Several decades of untranquil experience in the public arena, however, have led me to anticipate only limited success in getting this point across. To put it mildly, the public in an age of born-again Rapture, Intelligent Design, miscellaneous guru worship, and do-it-yourself “spirituality” isn’t exactly hungering for an across-the-board application of rational principles. And the culturally slumming, trend-conscious postmodern academy, far from constituting a stay against popular credulity, affords a parodic mirror image of it. That is the condition I illustrate in Chapter 11, on tales of UFO kidnapping: for opposite reasons, guileless “abductees” and supercilious Theory mongers show the same imperviousness to considerations of mundane plausibility.

A student who signs up for a literature major today, having never been encouraged to think independently and skeptically, may graduate two years later without having made any headway in that direction. That is regrettable enough. But if the student then goes on to earn a Ph.D. in the same field, he or she will probably have acquired a storehouse of arcane terms and concepts allowing that disability to appear both intellectually and politically advanced. Here is tomorrow’s tenured professor, more impervious than any freshman to the “naive” heresy that theories can be overturned by facts.

The inclusion in this book of my best-known essays, “The Unknown Freud” and “The Revenge of the Repressed,” brings to mind an especially ironic consequence of my attempts to promote impersonal standards of judgment. As I will have several occasions to mention below, advocates of psychoanalysis from Freud to the present day have responded to the movement’s critics by largely ignoring scientific, medical, and logical challenges and focusing instead on the critics’ own alleged defects of personality. The result in my case is that I owe such name recognition as I possess mostly to Freudians and their cousins, the recovered memory therapists, who have wanted me to personify the mechanisms of repression and denial and the mood of oedipal rage that must surely lie behind my malicious attacks.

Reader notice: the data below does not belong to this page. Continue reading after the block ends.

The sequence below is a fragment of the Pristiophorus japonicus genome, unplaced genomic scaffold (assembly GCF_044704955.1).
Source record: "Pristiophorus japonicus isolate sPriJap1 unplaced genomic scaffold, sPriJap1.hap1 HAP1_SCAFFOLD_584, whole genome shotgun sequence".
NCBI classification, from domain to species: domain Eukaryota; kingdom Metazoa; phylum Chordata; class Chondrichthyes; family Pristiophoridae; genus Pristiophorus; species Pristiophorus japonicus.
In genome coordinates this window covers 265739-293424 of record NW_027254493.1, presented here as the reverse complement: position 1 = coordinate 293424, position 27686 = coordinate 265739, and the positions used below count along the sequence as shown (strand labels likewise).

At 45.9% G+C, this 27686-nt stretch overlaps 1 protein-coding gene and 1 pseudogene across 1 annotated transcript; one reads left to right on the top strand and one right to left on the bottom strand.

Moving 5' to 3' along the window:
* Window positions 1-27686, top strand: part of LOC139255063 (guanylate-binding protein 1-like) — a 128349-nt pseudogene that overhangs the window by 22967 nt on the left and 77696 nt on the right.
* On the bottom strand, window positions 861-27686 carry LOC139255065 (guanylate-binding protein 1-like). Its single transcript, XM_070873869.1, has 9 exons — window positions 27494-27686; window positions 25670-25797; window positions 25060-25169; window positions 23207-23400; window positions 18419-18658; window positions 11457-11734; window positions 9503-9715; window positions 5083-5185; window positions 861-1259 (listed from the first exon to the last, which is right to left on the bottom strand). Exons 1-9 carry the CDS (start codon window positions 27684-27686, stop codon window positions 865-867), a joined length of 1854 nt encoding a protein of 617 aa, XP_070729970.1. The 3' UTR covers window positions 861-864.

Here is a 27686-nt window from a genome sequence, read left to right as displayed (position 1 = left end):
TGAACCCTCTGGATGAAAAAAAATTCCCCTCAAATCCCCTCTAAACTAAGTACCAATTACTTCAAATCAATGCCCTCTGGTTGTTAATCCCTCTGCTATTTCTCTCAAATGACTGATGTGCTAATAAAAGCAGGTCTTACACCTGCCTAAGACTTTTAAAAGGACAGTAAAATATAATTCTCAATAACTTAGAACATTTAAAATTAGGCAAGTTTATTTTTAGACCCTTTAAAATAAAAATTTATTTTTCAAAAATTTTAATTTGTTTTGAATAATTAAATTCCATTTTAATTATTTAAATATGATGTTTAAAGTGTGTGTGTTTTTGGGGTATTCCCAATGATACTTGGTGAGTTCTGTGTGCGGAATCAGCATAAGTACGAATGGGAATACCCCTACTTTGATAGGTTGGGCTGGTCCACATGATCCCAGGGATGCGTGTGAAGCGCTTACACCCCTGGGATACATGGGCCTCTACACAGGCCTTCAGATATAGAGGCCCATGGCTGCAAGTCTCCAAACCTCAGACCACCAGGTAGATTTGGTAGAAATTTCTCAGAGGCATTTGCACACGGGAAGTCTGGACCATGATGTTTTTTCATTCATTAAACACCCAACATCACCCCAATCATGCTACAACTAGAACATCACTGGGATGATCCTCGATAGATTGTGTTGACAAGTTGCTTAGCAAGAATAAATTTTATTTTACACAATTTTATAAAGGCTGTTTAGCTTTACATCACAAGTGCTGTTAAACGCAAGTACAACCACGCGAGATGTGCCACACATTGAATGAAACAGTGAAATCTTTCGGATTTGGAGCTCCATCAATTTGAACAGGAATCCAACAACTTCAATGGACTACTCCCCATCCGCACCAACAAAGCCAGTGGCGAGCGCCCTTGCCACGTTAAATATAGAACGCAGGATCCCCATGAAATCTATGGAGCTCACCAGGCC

Thus I awoke one day in 1993 to find myself notorious. The difference was made not by what I had recently written (I had been making essentially the same case from 1980 onward) but by where it had appeared: in The New York Review of Books, which, rightly or wrongly, the analysts had regarded as their haven. Though my intention all along had been to alert the public to thirty years’-worth of important revisionary scholarship by others, I now began to see myself characterized as “the foremost critic of psychoanalysis.” It was the Freudians themselves who gladly awarded me that role, the more handily to dismiss all reservations about their craft as the symptoms of one man’s neurosis.

My life has rarely been dull over the past dozen years, and for that
I must thank my Freudian adversaries. As this book attests, however,
psychodynamic theory has by no means constituted my sole concern.
If the topic nevertheless keeps surfacing at unexpected moments in this
book, that is because psychoanalysis, as the queen of modern pseudosciences,
has pioneered the methods and directly supplied some of the ideas informing other shortcuts to “depth.”

Intellectually and culturally, the West in the twentieth century did dwell largely in Freud’s shadow, but no portion of his legacy is secure today. At such a juncture, I believe, it is important to think carefully about how and why the opinion-setting classes were led astray. What we need is not a new secular god to replace Freud but a clear realization that we already possess, in our tradition of unsparing empirical review, the tools we need to forestall another such outbreak of mass irrationality.

This article is the introduction to Follies of the Wise, Shoemaker & Hoard 2006. Copyright Frederick Crews.